Deprivation affects learning, but the good news for teachers is that other factors within their control can have an even greater impact, writes Rachel Classick
It is unacceptable that educational achievement is so strongly influenced by family circumstances. The deprivation gap is already large when children start school and recent evidence suggests gaps may have increased as a result of the Covid-19 pandemic. In our new analysis, building on findings from the international early learning and child well-being study
(IELS), we found evidence that both family-level and school-area deprivation matter for children’s development.
We focused on five-year-olds’ development in four areas measured by IELS: emergent literacy (oral language and vocabulary); emergent numeracy (counting, working with numbers, shape and space, measurement and pattern); mental flexibility (the ability to shift thinking according to the circumstances); and emotion identification (an important aspect of empathy).
Does the deprivation measure make a difference?
There are a number of ways to measure deprivation. IELS collected parental education, occupation and household income which was combined into a measure of socio-economic status (SES). Children whose parents had a higher SES demonstrated greater development in emergent literacy, emergent numeracy and mental flexibility.
The deprivation level of the area of a child’s school (measured by school-level Income Deprivation Affecting Children Index) also related to their cognitive development. Children who attended schools in the least deprived areas had greater development in emergent literacy and emergent numeracy than those in the most deprived areas.
We did not find an association at the individual level between FSM and development
It is useful for government to consider both family- and school-level deprivation when directing support to children in greatest need. Although having fewer children eligible for free school meals (FSM) in school was positively related to children’s emotion identification development, we did not find an association at the individual level between FSM and development. A blog by my colleague Joana Andrade further explores FSM as a deprivation measure.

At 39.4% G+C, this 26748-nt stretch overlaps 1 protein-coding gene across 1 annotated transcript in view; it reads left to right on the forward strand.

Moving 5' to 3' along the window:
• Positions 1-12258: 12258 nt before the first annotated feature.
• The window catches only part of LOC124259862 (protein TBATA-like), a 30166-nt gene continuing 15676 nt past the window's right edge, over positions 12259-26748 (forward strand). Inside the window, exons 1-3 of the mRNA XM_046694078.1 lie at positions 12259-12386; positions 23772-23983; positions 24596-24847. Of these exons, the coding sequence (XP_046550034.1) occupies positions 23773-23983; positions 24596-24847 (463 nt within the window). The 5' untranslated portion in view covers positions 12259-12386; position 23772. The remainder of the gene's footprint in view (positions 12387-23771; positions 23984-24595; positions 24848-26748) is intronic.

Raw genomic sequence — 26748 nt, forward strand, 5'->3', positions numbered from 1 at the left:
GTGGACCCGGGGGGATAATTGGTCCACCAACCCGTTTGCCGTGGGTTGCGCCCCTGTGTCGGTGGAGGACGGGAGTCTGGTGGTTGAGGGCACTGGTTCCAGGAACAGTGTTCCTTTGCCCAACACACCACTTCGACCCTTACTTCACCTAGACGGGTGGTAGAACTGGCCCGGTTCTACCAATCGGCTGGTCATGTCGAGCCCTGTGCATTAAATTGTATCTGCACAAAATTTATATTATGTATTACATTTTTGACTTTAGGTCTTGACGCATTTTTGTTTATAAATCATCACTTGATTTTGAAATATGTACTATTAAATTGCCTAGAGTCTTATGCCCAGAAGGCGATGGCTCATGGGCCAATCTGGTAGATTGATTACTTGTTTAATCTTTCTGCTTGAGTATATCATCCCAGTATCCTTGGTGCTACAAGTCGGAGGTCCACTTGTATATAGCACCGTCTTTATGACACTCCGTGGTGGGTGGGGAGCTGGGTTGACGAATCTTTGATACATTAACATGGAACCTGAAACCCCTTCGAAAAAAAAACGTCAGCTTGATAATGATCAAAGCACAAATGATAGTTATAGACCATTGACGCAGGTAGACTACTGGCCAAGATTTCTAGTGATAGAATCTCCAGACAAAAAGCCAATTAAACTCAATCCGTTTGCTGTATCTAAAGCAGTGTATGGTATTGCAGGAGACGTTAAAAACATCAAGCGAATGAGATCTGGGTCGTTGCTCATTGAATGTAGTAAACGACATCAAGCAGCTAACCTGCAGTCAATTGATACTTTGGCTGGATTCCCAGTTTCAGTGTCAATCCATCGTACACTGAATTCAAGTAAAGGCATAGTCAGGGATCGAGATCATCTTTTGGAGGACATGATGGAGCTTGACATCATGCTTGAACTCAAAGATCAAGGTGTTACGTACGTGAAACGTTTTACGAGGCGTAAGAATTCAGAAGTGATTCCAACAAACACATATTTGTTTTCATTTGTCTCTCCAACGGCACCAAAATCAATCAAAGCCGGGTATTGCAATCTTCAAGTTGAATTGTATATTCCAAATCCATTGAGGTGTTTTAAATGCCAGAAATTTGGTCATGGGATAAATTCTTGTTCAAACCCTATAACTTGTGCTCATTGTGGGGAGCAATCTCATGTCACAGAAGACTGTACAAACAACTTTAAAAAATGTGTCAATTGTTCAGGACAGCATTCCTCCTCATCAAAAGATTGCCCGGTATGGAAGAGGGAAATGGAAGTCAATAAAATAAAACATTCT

Although deprivation is related to young children’s development, our research revealed that attention and persistence were more strongly related to children’s development at age five.
1, 2, 3, eyes on me
Attention had the strongest relationship with children’s development of all the things we measured, including deprivation, month of birth and gender. Children who were on task to a ‘large extent’ during the study demonstrated greater development than children who were ‘not at all’ on task, especially in mental flexibility.
Teachers are experts in obtaining whole-class attention; regularly clapping a rhythm or repeating phrases such as ‘1,2,3 eyes on me’. Being able to focus gives children a strong foundation for learning. This has been imperative for children returning to school after Covid-19 lockdowns, where children need to learn (or re-learn) listening skills and concentration in a classroom setting.
If at first you don’t succeed…
Persistence is important for five-year-olds’ cognitive development, empathy and mental flexibility. Children who teachers identified as ‘always’ persistent – defined as ‘continuing their planned course of action in spite of difficulty or obstacles’ – demonstrated greater development than children who were ‘never’ persistent, with differences equivalent to around seven or eight months across the learning outcomes. Persistence is also important for children’s physical development.
And when it comes to persistence, modelling matters. Children can learn to be more persistent through encouragement and watching adults trying until they succeed.
But persistence is also related to executive function, the brain’s higher-order cognitive processes that enable people to plan, focus attention, remember instructions and multi-task. Executive function can be improved through classroom-based pedagogy (i.e. the method of teaching) and specific interventions.
So this latest research tells us that deprivation is negatively related to young children’s development, but the positive link with attention and persistence is stronger still. The more we can do to help children become attentive and persistent, the more this is likely to stand them in good stead for the future.